AJ slides under the guardrail and launches himself at Kash before throwing him into the crowd. A chair shot to the back sets up a backbreaker on the bleachers but Kash comes back with something resembling a DDT to get a breather. They head over to an opening next to the bleachers where a table just happens to be waiting. Kash goes into the scaffolding but AJ follows him as the camera has troubles keeping up.
They slug each other back and forth in front of a group of fans before Kash tries to throw AJ over the scaffolding. AJ hangs on but Kash follows him down before both guys fall about eight feet through the table onto the concrete. After some laying around they get back up for a trashcan shot to AJ’s back.
AJ headbutts Kash through the crowd and throws him into a wall. Back to the ring now where Kash escapes the Styles Clash and gets two off a standing hurricanrana. AJ comes back with a wheelbarrow suplex for two but his neckbreaker is countered into a suplex to give Kash his own near fall. Kash’s goon Dallas shows up to interfere but accidentally sends Kash into a rollup for the pin.
Rating: B-. This felt like a better version of an ECW brawl but it doesn’t make the match great. Kash is a guy that has never done anything for me other than the time he threatened to stab various people. The idea was to show physicality in the X-Division which worked, but it kind of takes away the aspect that made the division special.
We finally talk about the move to Orlando as the Asylum Era comes to an end. Mr. Anderson pops up above five hours into this thing to talk about hearing horror stories from when WCW taped at Universal Studios.
NWA World Title: Jeff Hardy vs. Jeff Jarrett
From September 18, 2004 with Jarrett defending. Hardy jumps Jarrett before the big match intros but referees hold them back so JB can do his thing. JB introduces championship committee member Larry Zbyszko but apparently Jarrett is a Sammartino fan as he goes after Hardy again. Hardy is introduced and runs Jarrett out of the ring again but JB WILL NOT BE DENIED. He gets the entrances done as security is holding a busted Jarrett down on the floor.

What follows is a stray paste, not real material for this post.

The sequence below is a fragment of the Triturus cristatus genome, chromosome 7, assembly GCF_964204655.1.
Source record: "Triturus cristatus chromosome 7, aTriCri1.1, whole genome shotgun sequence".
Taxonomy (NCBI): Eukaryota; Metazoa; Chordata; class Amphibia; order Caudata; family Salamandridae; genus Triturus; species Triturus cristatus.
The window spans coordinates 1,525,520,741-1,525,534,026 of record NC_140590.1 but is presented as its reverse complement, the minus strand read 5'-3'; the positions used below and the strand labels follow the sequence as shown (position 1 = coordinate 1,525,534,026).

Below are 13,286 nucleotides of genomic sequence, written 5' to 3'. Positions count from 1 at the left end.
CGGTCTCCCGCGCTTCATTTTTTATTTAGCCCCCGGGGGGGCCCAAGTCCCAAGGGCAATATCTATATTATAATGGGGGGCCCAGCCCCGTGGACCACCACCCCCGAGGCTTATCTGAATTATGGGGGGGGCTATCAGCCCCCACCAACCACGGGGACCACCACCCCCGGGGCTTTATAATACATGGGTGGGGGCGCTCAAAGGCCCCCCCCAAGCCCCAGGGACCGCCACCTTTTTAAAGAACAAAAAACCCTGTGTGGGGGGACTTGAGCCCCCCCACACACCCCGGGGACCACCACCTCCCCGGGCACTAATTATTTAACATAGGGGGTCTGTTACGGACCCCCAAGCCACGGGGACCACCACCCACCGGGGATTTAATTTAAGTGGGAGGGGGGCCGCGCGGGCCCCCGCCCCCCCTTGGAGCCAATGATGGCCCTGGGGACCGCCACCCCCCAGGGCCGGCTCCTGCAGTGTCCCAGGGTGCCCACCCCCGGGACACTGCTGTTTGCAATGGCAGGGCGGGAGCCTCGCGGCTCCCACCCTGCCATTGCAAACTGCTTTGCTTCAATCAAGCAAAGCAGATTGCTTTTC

Security lets them go and the bell rings. It’s a brawl to start until Hardy armdrags Jarrett down. Monty Brown is watching from the stage. The champion goes after the knee but Hardy kicks him into the buckle to escape. Jarrett crotches him on top but his Stroke is countered into a middle rope bulldog for two. Jarrett bails to the floor so Hardy drops a top rope ax handle to the back of the head.
The champ gets backdropped into the crowd and Hardy follows him out with a Whisper in the Wind. Jarrett is able to get in a chair shot to take over as Abyss is also watching from the stage. Hardy blocks being thrown off the balcony because it would, you know, kill him so Jarrett hits him with a chair and takes him back to ringside instead. The referee went down somewhere in there so the Jeffs are all alone in the ring. Hardy hits the Swanton for two as the referee was late getting back in.
Now the Figure Four goes on and Hardy is in big trouble. Raven is watching as well as Hardy turns the hold over. Hardy comes back with a leg lock (Sharpshooter without his legs intertwining with Jarrett’s) but the champion makes the ropes and bails to the floor. Dusty Rhodes beats up Jarrett due to reasons not mentioned, drawing out Director of Authority Vince Russo. Hardy hits a bad looking downward spiral but misses the Swanton. One guitar shot later and Jarrett keeps the belt.
Rating: C. This was another garbage brawl that belonged in 2000 WWF more than here. The ending was the same stuff we sat through with Jarrett for years with Dusty and Russo taking up more screen time. The match was nothing great but these two never did have the best chemistry together.
One last thank you to the Asylum fans wraps us up.
Overall Rating: B. For a five and a half hour DVD, this was actually really solid stuff. There are some very good matches on here with the cage and ladder matches standing out above the rest. That being said, there’s at least an hour that could have been cut out of here without anything being missed. You could pretty easily drop the D’Lo/AJ vs. XXX match, the Dusty vs. Jarrett match and Raven vs. Shane and tighten this up a lot.
Overall this is more accurately titled “Remember When Jeff Jarrett Wouldn’t Go Away And AJ Styles Ruled The World”, which isn’t a bad thing as those were some good times for the top of the company. That being said, the lack of Ron Killings is pretty bizarre as he held the title for about four months combined. Other than that and a low level of Jerry Lynn, they covered the top of the card around this time quite well.
This set is available for $20 on TNAwrestling.com and is worth the cost if you’re a fan of what TNA used to be. I’ve even seen it on sale for five bucks, meaning you’re getting wrestling at a buck an hour and you can’t top that. Good set to start this off with but the idea of going nine hours is rather terrifying.